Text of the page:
Jemera Rone, lawyer turned pioneering human rights researcher, passed away at the age of 71 on July 29th in Washington, DC. The cause was ovarian cancer. Her friend and colleague Leslie Lefkow, Human Rights Watch Deputy Director, Africa Division, reflects on Jemera’s steadfast commitment to her work and indelible contributions.
Remembering Jemera Rone
By Leslie Lefkow – Every time I travel in South Sudan, I think of my former colleague and friend Jemera Rone. Jemera worked for Human Rights Watch for more than 20 years and was a true human rights pioneer, as well as a generous mentor and colleague.
She opened and staffed Human Rights Watch’s first field office in the early 1980s, starting the practice of placing our researchers in the midst of war zones that is now routine.
Jemera was among the first human rights investigators to document violations of international humanitarian law or “the laws of war,” laying the foundation for today’s research and reporting on conflict zones from the Democratic Republic of Congo to Syria.
But back in El Salvador in the 1980s, when she started reporting on laws-of-war violations, hardly anyone in the human rights movement was doing it. It meant reporting not only on government abuses, but those of rebel groups as well. Many were hostile to the idea, arguing that rights groups should focus on only government rights violations. Judgments about war crimes, they said, were too difficult to make.
Jemera showed this research could be done carefully and accurately–her research survived the intense scrutiny of the Reagan administration, which was backing the abusive Salvadoran government–and her reporting on rebel abuses as well highlighted Human Rights Watch’s impartiality.
Her detailed reporting also helped establish the organization’s methodology, showing that carefully documented facts could cut through partisanship and ideology to put pressure on abusers – and those backing them – to stop.
However, it is her 15 years of research on Sudan that may be her greatest legacy. Jemera is a household name to so many Sudanese and South Sudanese leaders, journalists, aid workers, and ordinary people — anyone who followed Sudan’s long 1983-2005 north-south civil war, really.
She literally “wrote the book” on the horrendous human rights abuses by all sides in the conflict, investigating and documenting in extraordinary detail the atrocities committed by the government in Khartoum as well as the Sudan People’s Liberation Army and other rebel groups.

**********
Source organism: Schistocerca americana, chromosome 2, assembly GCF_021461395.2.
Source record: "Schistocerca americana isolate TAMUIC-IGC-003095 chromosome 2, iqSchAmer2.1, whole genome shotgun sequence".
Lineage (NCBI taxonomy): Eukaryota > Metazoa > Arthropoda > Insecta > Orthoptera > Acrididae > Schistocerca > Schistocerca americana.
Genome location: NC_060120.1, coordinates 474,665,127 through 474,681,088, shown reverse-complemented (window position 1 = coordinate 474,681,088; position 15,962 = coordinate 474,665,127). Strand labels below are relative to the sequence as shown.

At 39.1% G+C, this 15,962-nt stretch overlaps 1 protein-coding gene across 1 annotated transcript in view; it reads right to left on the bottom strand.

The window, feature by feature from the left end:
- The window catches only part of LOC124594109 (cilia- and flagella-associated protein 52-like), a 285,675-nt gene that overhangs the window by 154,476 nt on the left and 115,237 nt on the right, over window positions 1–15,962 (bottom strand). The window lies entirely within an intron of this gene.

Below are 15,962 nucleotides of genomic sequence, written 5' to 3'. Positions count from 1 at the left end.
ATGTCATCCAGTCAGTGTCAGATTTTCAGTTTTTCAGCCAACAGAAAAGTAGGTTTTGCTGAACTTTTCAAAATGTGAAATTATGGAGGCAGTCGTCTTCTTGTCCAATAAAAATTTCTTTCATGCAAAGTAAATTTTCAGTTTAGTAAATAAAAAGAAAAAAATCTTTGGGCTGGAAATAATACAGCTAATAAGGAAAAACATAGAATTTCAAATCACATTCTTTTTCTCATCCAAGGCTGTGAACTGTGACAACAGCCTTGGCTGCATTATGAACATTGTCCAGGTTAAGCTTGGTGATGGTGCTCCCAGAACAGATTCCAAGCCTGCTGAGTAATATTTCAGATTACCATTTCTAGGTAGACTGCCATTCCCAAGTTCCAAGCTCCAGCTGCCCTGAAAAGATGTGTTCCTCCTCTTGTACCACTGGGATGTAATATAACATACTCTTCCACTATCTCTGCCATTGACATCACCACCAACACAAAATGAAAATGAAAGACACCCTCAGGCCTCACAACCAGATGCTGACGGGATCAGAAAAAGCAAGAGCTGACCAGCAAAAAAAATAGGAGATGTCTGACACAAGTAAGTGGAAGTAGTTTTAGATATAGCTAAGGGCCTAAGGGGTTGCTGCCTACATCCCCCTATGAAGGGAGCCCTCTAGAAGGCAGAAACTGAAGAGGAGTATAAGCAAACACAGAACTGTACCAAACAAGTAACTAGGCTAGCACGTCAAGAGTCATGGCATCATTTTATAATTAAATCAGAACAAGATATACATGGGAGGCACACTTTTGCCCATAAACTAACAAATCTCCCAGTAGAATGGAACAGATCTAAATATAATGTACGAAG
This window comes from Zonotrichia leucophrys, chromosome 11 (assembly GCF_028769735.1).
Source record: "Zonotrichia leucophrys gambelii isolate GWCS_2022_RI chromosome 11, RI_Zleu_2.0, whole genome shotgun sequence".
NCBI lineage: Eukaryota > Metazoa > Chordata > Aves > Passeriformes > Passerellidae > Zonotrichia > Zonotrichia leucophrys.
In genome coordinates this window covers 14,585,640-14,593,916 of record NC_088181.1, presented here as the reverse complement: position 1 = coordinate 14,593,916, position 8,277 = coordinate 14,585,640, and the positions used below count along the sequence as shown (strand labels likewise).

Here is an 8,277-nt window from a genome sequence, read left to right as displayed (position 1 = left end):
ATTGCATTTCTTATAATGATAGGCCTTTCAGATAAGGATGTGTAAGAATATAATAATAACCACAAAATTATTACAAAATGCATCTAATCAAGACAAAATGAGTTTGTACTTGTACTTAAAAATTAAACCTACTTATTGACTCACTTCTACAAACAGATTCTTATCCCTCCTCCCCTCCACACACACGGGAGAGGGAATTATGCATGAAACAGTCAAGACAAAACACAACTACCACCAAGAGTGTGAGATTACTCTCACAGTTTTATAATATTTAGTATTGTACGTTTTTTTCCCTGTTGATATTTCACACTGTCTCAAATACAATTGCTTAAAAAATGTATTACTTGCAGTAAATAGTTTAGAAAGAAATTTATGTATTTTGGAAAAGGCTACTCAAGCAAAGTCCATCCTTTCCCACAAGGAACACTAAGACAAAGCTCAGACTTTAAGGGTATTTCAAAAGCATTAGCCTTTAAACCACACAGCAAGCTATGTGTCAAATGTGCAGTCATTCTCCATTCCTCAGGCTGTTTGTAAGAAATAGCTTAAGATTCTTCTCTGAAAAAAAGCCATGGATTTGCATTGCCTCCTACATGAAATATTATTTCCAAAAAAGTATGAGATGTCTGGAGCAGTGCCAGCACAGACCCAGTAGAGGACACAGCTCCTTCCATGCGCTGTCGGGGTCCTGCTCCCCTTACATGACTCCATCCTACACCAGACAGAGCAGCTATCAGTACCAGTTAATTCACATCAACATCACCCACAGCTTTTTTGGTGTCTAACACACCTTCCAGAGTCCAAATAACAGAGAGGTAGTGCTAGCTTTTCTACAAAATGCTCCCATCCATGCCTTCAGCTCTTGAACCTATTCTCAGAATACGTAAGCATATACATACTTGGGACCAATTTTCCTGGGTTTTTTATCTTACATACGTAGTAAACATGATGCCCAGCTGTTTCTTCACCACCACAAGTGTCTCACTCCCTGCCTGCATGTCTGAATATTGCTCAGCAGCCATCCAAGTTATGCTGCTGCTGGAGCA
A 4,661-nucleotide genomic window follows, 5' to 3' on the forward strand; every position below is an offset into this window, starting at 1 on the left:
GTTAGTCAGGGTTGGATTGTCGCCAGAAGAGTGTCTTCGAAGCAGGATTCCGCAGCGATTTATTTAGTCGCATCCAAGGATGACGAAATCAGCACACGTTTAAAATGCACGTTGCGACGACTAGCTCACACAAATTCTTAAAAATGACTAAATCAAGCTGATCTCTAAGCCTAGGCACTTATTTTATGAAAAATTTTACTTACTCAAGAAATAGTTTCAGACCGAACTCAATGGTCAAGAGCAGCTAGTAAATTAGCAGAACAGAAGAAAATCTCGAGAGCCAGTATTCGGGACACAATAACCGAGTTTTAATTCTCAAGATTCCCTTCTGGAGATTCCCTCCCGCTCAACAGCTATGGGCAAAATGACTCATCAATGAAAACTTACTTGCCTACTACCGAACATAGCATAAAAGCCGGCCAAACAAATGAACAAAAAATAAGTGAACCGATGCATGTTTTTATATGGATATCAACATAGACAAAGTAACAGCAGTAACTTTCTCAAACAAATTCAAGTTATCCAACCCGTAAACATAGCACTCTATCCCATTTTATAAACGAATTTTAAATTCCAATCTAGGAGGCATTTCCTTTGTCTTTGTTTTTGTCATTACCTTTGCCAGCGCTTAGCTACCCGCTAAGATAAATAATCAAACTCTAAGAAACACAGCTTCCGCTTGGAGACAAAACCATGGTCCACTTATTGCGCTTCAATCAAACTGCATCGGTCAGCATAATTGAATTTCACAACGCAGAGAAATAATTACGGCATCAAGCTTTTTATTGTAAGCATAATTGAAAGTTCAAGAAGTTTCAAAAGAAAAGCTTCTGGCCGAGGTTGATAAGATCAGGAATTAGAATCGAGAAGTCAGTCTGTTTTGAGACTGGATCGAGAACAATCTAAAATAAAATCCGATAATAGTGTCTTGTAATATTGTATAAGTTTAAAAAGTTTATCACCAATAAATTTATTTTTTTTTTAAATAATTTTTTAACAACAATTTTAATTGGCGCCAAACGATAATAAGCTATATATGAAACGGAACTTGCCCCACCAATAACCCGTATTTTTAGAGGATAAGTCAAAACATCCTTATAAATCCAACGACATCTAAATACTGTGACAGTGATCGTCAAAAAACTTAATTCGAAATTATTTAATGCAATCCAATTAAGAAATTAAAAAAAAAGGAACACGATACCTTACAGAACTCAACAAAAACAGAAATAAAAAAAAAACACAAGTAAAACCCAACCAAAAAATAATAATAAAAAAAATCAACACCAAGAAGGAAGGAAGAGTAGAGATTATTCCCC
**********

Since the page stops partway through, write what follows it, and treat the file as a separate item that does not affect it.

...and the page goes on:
“Civilian Devastation,” her 1994 report for Human Rights Watch on Sudan’s conflict, is the most detailed description available of how civilians then – as today – were slaughtered because of their ethnicity and suffered massive destruction and pillage of their villages and towns.
Her research on the 1998 famine in Bahr-el-Ghazal, which uncompromisingly laid the blame for the needless deaths from hunger on systematic human rights abuses, was unprecedented and helped change the way we think about responsibility for famine.
Her 567-page tome on the impact of the oil industry in South Sudan’s Greater Upper Nile region, “Sudan, Oil and Human Rights,” remains the uncontested history of exploration and extraction of oil and the massive forced displacement of local populations and other horrific human rights abuses that took place. It’s also a devastating description of personal schisms between abusive leaders and the use of ethnicity to pit people against each other with terrifying results, foreshadowing the current violence in South Sudan.
“Members of [these] communities continue to be killed or maimed, their homes and crops burned, and their grains and cattle looted,” she wrote then. The same kinds of abuses have again been committed against civilians this year in Unity state, in the same places she researched with such rigor.
Jemera was passionate, committed and prescient. Back in 1994, in a telling warning of the devastation we see in South Sudan today, now led by the same men who were then its rebels, she wrote:
“The leaders of the SPLA factions must address their own human rights problems and correct their own abuses, or risk a continuation of the war on tribal or political grounds in the future, even if they win autonomy or separation.”
She fought for accountability and justice. These calls were ignored in 2005, when the region, the US, the UK and Norway mediated the peace deal that was to lead to South Sudan’s secession and included a de facto amnesty that permitted impunity for the terrible crimes. As mediators press South Sudan’s leaders for peace today, they should bear in mind Jemera’s wise counsel.
Even as they tried to deny her findings, commanders and politicians respected her commitment, intellect and courage. “That crazy redhead”—so described by one Ugandan leader who found himself on the sharp end of her allegations—will be deeply missed.
HRW is a nonprofit, nongovernmental human rights organization made up of roughly 400 staff members around the globe. Established in 1978, HRW is known for its advocacy, often in partnership with local human rights groups. The organization meets with governments, the United Nations, regional groups like the African Union and the European Union, financial institutions, and corporations to press for changes in policy and practice that promote human rights and justice around the world.